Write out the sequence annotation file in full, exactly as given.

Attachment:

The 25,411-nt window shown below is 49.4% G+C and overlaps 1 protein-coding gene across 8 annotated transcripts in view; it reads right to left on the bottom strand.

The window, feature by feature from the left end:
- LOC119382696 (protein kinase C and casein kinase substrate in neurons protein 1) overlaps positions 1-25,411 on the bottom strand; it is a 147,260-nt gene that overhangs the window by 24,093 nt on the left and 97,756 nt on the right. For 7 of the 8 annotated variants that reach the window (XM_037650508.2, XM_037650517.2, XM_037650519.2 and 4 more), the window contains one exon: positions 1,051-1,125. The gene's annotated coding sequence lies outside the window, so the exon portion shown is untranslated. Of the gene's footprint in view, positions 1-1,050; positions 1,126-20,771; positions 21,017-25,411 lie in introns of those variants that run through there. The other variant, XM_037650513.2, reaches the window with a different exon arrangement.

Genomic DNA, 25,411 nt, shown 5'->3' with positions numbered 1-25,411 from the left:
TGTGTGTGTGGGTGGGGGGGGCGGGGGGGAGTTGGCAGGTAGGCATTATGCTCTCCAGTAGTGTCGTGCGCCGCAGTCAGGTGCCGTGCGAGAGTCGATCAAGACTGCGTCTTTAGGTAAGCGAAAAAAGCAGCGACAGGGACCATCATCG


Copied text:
The 25,411-nt window shown below is 49.4% G+C and overlaps 1 protein-coding gene across 8 annotated transcripts in view; it reads right to left on the bottom strand.

The window, feature by feature from the left end:
- LOC119382696 (protein kinase C and casein kinase substrate in neurons protein 1) overlaps positions 1-25,411 on the bottom strand; it is a 147,260-nt gene that overhangs the window by 24,093 nt on the left and 97,756 nt on the right. For 7 of the 8 annotated variants that reach the window (XM_037650508.2, XM_037650517.2, XM_037650519.2 and 4 more), the window contains one exon: positions 1,051-1,125. The gene's annotated coding sequence lies outside the window, so the exon portion shown is untranslated. Of the gene's footprint in view, positions 1-1,050; positions 1,126-20,771; positions 21,017-25,411 lie in introns of those variants that run through there. The other variant, XM_037650513.2, reaches the window with a different exon arrangement.

Genomic DNA, 25,411 nt, shown 5'->3' with positions numbered 1-25,411 from the left:
TGTGTGTGTGGGTGGGGGGGGCGGGGGGGAGTTGGCAGGTAGGCATTATGCTCTCCAGTAGTGTCGTGCGCCGCAGTCAGGTGCCGTGCGAGAGTCGATCAAGACTGCGTCTTTAGGTAAGCGAAAAAAGCAGCGACAGGGACCATCATCG